The next month is shaping up as a crucial period in the 2012 presidential race.
For Republicans, it will be a time to test campaign themes and intensify their tug of war for the nomination. Kicking off the latest, more active phase of the GOP race will be a candidates' debate Thursday night in Ames, Iowa, followed on Saturday by a straw poll there. The Iowa Republican party uses this straw poll every four years to raise money, and most of the candidates oblige by buying tickets for their supporters, busing them in, and attempting to show organization muscle.
The Ames poll is not a reliable predictor of the winner of the Iowa caucuses, which will be held in January or February, but candidates can use the poll to at least temporarily break out of the pack. In the current cyle, former Minn. Gov. Tim Pawlenty, Minn. Rep. Michelle Bachmann and others hope the straw poll will give them a boost. Former Mass. Gov. Mitt Romney, the front runner in national polls, is not competing actively in the straw poll. [See photos of Michele Bachmann.]
Another big event will be the decision by Texas Gov. Rick Perry on whether he will join the race. He is expected to jump in within the next few weeks, and could be a formidable candidate with a strong fund-raising base and support among Tea Party activists and conservative Christians.
And there will be another GOP debate at the Ronald Reagan Library in Simi Valley, California on Sept. 7.
On the issues, the unemployment rate, which has been hovering around 9 percent for months, has prompted the GOP candidates to step up their attacks on President Obama. "Today's unemployment report represents the 30th straight month that the jobless rate has been above 8 per cent," Romney said on Friday after the latest federal jobs report was issued. "When you see what this president has done to the economy in just three years, you know why America doesn't want to find out what he can do in eight." [See a collection of political cartoons on the economy.]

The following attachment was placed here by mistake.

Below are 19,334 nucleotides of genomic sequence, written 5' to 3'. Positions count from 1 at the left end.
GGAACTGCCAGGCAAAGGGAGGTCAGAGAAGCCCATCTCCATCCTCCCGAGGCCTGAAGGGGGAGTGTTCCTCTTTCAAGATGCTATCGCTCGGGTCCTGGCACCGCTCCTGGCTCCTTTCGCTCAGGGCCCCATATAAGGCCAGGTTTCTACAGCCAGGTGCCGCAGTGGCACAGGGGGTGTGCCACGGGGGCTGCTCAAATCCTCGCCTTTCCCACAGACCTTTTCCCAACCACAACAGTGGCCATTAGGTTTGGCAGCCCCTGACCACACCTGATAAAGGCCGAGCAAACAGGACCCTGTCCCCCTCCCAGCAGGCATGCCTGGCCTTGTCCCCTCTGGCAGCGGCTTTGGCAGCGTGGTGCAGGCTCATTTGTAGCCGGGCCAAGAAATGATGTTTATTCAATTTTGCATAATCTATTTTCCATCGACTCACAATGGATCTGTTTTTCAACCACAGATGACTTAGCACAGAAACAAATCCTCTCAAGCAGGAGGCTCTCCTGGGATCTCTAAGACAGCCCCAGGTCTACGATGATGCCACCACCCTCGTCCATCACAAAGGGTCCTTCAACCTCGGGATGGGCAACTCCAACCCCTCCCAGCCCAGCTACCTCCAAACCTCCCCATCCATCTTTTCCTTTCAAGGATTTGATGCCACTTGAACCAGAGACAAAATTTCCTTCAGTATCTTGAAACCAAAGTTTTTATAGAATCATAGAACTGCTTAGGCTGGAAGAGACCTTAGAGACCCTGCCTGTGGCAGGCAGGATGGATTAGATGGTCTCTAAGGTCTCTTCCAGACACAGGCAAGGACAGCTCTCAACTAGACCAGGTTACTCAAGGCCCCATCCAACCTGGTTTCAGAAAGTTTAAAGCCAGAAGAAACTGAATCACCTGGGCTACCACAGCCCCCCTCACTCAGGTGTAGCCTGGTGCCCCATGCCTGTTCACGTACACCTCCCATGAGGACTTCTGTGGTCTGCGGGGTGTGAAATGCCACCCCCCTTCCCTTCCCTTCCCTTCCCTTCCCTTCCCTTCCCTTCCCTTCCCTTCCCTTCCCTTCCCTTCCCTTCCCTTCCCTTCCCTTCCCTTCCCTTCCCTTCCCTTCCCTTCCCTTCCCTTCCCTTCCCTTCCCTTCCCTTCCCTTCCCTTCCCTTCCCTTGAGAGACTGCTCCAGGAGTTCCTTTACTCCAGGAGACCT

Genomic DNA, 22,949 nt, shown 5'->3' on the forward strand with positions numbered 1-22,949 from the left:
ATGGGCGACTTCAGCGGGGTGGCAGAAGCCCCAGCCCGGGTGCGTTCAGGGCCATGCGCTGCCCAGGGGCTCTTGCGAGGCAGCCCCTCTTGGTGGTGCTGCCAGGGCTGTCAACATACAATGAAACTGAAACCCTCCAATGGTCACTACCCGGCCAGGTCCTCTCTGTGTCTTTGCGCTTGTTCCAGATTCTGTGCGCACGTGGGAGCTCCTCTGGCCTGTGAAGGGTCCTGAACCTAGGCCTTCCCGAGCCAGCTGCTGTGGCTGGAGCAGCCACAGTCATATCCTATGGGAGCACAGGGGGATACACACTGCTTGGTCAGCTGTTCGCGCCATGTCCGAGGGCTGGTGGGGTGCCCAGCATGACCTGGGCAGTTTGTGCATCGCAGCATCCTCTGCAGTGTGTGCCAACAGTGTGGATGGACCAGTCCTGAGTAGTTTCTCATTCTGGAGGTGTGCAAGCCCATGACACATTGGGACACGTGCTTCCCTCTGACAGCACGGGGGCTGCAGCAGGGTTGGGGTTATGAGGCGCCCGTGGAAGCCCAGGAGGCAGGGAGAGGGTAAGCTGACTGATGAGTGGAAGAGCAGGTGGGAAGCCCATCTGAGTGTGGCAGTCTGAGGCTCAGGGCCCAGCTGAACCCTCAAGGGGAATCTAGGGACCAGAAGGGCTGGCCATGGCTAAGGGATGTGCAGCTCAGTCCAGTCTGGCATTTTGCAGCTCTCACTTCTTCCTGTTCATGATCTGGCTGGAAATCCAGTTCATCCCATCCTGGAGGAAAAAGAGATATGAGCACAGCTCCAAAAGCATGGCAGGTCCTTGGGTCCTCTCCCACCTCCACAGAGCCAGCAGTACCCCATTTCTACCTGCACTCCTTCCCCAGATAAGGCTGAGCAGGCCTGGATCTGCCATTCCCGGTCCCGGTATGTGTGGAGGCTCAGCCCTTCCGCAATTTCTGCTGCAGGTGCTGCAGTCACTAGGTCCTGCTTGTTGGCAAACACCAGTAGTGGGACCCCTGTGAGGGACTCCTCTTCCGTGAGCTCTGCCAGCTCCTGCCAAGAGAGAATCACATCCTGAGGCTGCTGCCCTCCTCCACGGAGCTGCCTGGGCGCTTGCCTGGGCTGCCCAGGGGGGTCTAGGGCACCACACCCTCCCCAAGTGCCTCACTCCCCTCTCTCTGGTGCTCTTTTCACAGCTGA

For President Obama, the next month will be a time when he tries to "pivot" from the recent battles in Washington on the debt ceiling and other matters to the all-important issue of job creation. Obama strategists say he needs to show the country that he empathizes with those in economic trouble and is developing programs to help them. He plans to get out of Washington as much as possible in the next few weeks, starting with a trip Thursday to Holland, Michigan to disuss the recovery of the auto industry, and highlighted by a three-day bus tour through the Midwestern states of Illinois, Iowa and Minnesota starting Aug. 15.
The economy is Obama's biggest vulnerability, and there seems to be bad news everywhere. Last week, the jobless rate was pegged at 9.1 percent, only a slight improvement from the 9.2 percent of the previous month. The stock market plunged 513 points on a single day, followed by a downgrade by Standard & Poor's of the nation's AAA credit rating. Some economists fret that another recession is in store. [Check out U.S. News Weekly, now available on iPad.]
Democratic pollster Geoff Garin says his recent focus groups show that many Americans are still hoping that Obama succeeds but voters are increasingly frustrated that he and congressional leaders haven't been able to solve the nation's problems. That makes for a bad political environment for Washington incumbents, led by the president.